Mike Richards, DVM 7/7/2002

Ringworm or skin infection

Q: Dear Doc, About a month and a half ago, I aquired a small mix breed dog. I took him to the vet to get wormed and rabies shot. a few weeks later I took him to see the vet for a foul odor that ran thru the house anywhere he went. The vet squeezed his anal gland and it did appear to be the same odor. A day and a half later (approx.), I saw one bald patch. I called the vet since he was going back in to be neutered. He thought that it was ringworm. How long does it take for ringworm to show up? He told me they are very contagious to humans. He was even reluctant to handle Boo himself. I need this infor asap. My children are out of town right now and when I pick them up we will be going on vacation with several other family members. I do not want to expose them if it is possible we are going to possibly infect them. Also I would like to know if it is possible he contracted them from the vets office. He is an indoor dog and only goes outside for walks and bathroom visits. He is bathed reguraly, and the vet saw no signs of this at the visit just a day and a half before. He said he saw no signs of fleas and his coat looked very good. Thanks, Rita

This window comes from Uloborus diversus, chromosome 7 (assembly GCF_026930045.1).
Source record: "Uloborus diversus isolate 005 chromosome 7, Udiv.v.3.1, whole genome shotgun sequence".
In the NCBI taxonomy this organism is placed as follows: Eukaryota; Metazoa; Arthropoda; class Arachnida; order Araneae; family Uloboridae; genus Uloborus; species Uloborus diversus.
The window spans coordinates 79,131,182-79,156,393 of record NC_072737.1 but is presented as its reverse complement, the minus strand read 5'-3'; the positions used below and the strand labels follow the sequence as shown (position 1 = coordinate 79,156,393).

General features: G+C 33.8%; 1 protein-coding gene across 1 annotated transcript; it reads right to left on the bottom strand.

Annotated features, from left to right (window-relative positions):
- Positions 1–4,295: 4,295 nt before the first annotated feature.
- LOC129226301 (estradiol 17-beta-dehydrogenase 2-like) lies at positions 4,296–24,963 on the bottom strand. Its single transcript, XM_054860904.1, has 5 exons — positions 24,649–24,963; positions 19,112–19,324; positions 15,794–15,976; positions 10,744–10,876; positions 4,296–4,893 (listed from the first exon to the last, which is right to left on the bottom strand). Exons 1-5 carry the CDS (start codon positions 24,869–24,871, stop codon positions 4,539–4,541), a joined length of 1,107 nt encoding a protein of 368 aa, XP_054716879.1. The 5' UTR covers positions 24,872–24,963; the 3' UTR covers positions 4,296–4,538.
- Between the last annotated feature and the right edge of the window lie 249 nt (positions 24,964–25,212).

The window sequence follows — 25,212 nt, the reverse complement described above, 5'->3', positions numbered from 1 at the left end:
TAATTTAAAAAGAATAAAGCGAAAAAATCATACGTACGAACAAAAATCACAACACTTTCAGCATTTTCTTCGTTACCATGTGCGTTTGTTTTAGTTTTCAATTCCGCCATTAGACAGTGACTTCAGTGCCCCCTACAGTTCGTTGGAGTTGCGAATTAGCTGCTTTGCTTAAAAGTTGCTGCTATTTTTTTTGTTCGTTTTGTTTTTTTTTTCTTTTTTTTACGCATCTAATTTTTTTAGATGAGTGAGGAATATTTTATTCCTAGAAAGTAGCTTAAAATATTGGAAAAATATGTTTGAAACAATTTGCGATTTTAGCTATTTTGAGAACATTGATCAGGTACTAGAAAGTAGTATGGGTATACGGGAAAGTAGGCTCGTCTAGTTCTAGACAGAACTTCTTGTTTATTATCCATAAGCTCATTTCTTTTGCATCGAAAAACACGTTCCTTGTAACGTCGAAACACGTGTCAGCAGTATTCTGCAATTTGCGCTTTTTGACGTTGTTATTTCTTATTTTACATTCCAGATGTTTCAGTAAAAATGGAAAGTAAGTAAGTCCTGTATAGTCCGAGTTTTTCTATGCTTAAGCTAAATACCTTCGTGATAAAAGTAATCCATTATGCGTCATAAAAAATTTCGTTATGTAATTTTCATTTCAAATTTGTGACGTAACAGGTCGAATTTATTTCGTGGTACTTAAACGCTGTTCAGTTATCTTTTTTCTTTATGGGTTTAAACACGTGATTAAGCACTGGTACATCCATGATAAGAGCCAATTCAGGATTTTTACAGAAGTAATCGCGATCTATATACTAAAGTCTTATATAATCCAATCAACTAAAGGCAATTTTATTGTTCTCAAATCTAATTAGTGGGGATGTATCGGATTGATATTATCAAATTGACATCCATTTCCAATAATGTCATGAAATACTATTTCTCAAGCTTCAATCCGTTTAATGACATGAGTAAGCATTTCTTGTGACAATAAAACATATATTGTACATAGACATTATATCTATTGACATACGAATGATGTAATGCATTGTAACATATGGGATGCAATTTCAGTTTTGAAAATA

A: Rita- It is not possible to diagnose ringworm in a dog from the appearance of the sores. It is possible to be suspicious it is there -- but it takes a culture and/or careful examination of affected hairs to diagnose ringworm. I don't feel competent to examine hair shafts for the organism so I rely on culturing. Ringworm definitely occurs in dogs but it is not the most likely cause of odor from skin or even the most likely cause of small areas of hairloss. Did your vet test for this disease? If not, that would be a good first step in diagnosing the problem, along with skin scrapings to make sure it isn't from a parasitic infection.